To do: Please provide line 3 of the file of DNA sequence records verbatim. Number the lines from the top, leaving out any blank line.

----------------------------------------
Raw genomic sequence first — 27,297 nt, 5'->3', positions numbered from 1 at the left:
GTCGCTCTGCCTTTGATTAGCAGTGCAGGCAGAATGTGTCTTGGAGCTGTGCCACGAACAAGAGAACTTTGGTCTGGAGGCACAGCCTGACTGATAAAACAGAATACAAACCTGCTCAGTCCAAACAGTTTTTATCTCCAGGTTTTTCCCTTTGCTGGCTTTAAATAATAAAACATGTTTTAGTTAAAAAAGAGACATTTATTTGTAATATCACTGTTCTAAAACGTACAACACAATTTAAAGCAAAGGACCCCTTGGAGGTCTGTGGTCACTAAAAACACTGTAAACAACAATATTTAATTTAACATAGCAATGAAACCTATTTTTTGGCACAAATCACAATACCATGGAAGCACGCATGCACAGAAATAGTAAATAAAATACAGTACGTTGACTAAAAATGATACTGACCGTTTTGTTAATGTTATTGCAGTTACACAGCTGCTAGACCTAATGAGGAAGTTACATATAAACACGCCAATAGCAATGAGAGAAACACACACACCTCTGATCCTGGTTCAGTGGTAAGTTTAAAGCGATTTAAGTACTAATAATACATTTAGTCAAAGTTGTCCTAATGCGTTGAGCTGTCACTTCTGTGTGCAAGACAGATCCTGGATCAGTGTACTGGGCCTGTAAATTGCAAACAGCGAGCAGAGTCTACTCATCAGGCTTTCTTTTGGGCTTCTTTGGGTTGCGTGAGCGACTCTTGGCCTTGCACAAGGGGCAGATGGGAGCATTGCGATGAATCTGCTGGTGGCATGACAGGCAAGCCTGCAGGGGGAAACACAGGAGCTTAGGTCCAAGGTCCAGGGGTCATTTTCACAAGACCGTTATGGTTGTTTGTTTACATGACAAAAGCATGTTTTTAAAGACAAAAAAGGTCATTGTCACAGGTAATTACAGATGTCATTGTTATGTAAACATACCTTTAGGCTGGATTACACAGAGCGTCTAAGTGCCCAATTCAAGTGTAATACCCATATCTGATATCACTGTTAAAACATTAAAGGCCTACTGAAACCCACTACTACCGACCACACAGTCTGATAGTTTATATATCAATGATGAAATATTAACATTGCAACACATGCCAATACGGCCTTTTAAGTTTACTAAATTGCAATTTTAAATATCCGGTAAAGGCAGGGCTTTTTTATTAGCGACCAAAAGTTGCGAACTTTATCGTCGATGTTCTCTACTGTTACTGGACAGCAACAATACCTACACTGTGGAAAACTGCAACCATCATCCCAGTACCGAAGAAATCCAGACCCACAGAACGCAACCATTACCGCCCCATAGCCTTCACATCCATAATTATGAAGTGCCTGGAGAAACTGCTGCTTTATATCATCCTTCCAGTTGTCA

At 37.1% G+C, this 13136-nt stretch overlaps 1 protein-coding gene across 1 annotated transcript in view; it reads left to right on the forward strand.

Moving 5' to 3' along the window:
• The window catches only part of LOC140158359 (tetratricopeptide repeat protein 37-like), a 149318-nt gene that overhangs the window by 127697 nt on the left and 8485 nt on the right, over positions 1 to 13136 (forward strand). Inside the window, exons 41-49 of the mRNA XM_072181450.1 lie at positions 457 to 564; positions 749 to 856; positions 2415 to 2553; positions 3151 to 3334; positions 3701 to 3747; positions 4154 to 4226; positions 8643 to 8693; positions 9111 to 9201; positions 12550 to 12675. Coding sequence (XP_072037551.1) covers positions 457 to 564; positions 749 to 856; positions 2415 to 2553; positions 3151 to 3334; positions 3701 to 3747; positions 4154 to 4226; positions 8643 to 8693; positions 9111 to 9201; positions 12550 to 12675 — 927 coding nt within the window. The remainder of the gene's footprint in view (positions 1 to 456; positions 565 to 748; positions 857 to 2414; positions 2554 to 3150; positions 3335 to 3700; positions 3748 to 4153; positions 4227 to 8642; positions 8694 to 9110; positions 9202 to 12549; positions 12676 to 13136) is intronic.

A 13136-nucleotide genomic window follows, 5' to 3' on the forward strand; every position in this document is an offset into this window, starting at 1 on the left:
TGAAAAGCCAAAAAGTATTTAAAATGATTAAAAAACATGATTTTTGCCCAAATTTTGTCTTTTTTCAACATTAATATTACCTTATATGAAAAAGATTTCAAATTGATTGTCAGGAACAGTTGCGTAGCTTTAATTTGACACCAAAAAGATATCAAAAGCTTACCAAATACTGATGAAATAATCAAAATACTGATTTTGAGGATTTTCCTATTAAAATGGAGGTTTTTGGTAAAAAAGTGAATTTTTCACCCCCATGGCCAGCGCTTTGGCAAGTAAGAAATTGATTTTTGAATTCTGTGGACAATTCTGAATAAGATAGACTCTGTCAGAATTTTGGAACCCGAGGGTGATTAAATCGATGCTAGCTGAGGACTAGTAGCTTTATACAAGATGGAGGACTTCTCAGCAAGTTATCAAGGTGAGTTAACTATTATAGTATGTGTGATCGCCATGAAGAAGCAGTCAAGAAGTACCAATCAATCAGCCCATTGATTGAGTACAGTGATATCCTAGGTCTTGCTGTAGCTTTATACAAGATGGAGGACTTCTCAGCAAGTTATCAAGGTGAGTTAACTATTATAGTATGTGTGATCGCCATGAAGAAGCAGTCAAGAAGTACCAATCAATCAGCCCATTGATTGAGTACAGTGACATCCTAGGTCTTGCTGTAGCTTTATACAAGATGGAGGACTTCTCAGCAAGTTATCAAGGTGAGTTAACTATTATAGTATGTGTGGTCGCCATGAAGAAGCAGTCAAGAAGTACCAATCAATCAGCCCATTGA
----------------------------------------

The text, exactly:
At 37.1% G+C, this 13136-nt stretch overlaps 1 protein-coding gene across 1 annotated transcript in view; it reads left to right on the forward strand.